"If I am what I have and if I lose what I have, who then am I?" - Erich Fromm
For the Unsub in Parasite, there is no better question.
We can safely presume that his name was William and his affection for his son seemed genuine enough, but beyond that, there was little real substance to the man. He was all cleverly created personalties, but no true one.
His entire life was devoted to the gathering of possessions - cars, houses, whatever. Always the best, no settling. When he was single, it was for the flashy lifestyle, when he was married - it was to provide the perfect home even. Ironic when you consider how much he was doing to destroy that perfect ideal with every con he ran.
William didn't start a killer. He was a con man who used his good looks and charm to seduce the often bored housewives and then he would piggyback that attraction to get in with the husbands. From the sounds of it, he was running a Ponzi scheme or two - taking money from some, shuffling it to others in order to get even bigger and better investments.
And it worked until the woman he was using to find his marks figured him out. It worked until he snapped and killed her. From there, everything he had created - his personalties, his "perfect life", all unrivaled. And that - beneath the handsome smile - was a narcissistic sociopath - a man with no care for the hurt and pain and violation he causes. .
It's a shame William died - the follow-up interviews for them would have been fascinating. What makes a man like this?
There were several parts of this ep that I quite enjoyed.
I always love competent LEOs and this one certainly was. He was emotionally invested- so much of his professional career has been spent following and getting to know him. The scene where we're introduced to boxes and boxes of files was fantastic.
William's wife was great as well - she loved him, but she didn't trust him and this led to the truth for him, but a horrible and painful one.
The mistress he impregnated was equally brilliant - just in another way completely. She was self-centered and wrapped up into herself and what she wanted. When William's wife asked her if she had known that William with married with a child, the mistress said no. Considering William refused to ever stay the night, well it seems to me that it would have taken a wonderful amount of self-delusion for her not to know that he had something else going on. When William was killed, the shot of her closing the door to the horrible blood and chaos - well, she was just making it go away. She just wasn't going to deal with it.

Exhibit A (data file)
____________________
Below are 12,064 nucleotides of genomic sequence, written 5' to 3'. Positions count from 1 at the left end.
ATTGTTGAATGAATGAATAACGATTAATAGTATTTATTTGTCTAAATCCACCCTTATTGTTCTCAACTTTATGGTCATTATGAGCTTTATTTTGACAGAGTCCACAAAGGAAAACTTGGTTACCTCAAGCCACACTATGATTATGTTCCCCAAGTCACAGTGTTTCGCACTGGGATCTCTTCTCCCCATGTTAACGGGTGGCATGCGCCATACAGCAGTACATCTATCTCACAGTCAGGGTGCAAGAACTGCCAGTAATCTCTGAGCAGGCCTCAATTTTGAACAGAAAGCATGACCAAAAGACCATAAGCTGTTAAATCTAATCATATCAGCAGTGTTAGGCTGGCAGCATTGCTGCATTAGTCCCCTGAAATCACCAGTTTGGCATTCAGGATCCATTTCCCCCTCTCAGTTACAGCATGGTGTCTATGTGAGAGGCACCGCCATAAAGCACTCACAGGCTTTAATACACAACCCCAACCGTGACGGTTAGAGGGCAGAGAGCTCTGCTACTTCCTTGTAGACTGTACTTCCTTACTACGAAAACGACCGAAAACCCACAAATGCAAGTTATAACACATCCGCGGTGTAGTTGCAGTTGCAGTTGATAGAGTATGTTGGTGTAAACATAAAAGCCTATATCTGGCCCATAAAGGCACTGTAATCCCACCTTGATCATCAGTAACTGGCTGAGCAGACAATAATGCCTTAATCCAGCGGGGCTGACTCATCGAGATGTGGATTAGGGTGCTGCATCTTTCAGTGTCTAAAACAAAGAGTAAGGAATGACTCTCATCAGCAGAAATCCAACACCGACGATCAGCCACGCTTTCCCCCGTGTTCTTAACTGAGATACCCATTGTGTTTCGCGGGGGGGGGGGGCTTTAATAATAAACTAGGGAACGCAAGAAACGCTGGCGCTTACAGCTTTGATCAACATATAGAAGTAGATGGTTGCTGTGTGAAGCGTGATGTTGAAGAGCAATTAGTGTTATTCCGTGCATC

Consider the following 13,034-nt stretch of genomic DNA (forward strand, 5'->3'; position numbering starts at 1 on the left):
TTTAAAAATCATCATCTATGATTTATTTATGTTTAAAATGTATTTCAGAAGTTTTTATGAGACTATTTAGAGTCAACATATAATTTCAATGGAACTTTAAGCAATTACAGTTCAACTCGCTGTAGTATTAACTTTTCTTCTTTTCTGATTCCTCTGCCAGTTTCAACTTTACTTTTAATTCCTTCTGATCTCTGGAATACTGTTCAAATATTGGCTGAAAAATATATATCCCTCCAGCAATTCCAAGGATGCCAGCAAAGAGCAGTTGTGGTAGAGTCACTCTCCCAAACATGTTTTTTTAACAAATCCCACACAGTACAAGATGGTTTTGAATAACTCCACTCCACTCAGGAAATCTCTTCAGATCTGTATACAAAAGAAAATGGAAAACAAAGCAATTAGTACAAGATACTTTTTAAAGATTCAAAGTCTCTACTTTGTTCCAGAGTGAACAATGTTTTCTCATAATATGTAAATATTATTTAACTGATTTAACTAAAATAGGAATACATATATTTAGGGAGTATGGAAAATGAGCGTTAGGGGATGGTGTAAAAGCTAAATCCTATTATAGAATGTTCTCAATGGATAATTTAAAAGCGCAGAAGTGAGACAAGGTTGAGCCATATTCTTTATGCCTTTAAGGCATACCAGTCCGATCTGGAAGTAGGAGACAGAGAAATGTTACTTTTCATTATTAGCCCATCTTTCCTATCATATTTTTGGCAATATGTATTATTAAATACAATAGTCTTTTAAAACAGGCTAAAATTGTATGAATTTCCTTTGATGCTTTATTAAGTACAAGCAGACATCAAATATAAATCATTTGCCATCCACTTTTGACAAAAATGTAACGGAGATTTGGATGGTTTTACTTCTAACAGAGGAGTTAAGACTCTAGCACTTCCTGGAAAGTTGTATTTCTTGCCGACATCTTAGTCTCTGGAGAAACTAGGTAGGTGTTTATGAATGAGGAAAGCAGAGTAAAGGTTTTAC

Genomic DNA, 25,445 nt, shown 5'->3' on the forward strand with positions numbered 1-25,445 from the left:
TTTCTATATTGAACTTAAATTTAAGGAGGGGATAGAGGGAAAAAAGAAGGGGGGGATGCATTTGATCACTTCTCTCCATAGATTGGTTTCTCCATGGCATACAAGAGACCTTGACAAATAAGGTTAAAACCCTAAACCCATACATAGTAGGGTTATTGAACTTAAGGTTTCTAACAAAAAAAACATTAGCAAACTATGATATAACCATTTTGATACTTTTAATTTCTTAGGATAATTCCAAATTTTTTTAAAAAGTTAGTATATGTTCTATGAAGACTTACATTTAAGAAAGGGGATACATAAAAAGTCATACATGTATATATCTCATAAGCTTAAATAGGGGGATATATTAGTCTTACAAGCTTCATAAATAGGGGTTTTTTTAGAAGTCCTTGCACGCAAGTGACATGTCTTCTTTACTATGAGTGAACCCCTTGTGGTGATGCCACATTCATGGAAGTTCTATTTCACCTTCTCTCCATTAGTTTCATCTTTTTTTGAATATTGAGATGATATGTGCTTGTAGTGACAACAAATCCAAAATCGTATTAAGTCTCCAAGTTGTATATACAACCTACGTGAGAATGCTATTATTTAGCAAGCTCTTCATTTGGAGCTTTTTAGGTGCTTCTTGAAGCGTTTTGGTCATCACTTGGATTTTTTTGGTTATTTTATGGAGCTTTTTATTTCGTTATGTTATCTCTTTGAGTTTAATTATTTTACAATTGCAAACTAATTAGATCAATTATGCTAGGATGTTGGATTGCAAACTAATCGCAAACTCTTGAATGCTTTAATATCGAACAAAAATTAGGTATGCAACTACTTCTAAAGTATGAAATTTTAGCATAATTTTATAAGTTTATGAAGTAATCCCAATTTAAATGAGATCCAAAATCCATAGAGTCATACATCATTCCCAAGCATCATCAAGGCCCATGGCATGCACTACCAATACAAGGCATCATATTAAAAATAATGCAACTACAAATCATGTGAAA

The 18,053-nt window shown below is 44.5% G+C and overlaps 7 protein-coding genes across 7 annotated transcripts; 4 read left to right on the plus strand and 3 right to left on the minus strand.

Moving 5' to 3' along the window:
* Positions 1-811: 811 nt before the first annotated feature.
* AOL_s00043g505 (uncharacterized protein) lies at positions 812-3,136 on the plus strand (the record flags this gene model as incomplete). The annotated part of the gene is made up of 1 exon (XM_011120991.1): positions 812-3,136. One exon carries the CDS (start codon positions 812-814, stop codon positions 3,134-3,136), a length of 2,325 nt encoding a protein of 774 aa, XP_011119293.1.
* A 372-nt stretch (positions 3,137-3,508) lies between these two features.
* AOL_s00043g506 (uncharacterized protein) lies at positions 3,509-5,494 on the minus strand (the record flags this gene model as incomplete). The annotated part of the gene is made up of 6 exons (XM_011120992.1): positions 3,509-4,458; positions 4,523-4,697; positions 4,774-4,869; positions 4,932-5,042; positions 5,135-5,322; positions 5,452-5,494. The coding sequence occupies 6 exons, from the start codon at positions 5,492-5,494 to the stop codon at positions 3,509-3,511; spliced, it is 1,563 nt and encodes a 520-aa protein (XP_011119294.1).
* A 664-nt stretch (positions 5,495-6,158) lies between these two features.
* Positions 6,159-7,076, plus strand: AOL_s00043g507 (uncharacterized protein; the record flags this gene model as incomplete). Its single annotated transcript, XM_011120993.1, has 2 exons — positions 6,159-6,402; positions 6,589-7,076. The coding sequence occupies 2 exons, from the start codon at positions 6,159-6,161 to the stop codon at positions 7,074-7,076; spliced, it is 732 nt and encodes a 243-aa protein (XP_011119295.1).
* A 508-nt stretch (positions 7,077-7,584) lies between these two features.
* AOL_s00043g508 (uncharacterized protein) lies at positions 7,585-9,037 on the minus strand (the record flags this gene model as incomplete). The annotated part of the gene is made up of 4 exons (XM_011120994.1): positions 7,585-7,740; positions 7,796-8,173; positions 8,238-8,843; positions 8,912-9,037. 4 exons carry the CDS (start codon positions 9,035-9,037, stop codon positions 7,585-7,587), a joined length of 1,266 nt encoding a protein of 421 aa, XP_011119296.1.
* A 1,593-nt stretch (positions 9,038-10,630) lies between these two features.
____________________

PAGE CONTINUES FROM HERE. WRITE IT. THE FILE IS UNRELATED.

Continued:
I wasn't fond of Victor Webster's performance. It was far from bad- completely competent - but it also reminded me of Eddie Cibrian from IN NAME AND BLOOD. In fact, some of the scenes - like the ones of William with his son in the car - held a lot of sameness.
Considering what happened to Hotch so recently, you would think he would have a reaction to a mother and child in jeopardy. The show - to me - is at its best when its characters and its audience relate to the situations being encountered. This was so eerily familiar - a madman attacking a wife and child - it would have been nice to see as little as Hotch taking a deep breath after. It hasn't been long for him, still such an open wound. It's okay to show it every now and again.
Loving the beard back on Morgan.
Not digging the bangs or makeup on JJ. And crikey, what was that shirt she was wearing at the end?
I give this ep a solid B. A good story with a complicated unsub that wasn't cut and dry. Something created him, something drove him. We never got to that, but that's reality. Far too often, we're defined by our actions and not our genesis. In the end, all that matters is that it's over and he can't hurt anyone else ever again and yet, that's just the final page- this was a man with a volume worth of pathos.
"Oh what a tangled web we weave when first we practice to deceive." - Sir Walter Scott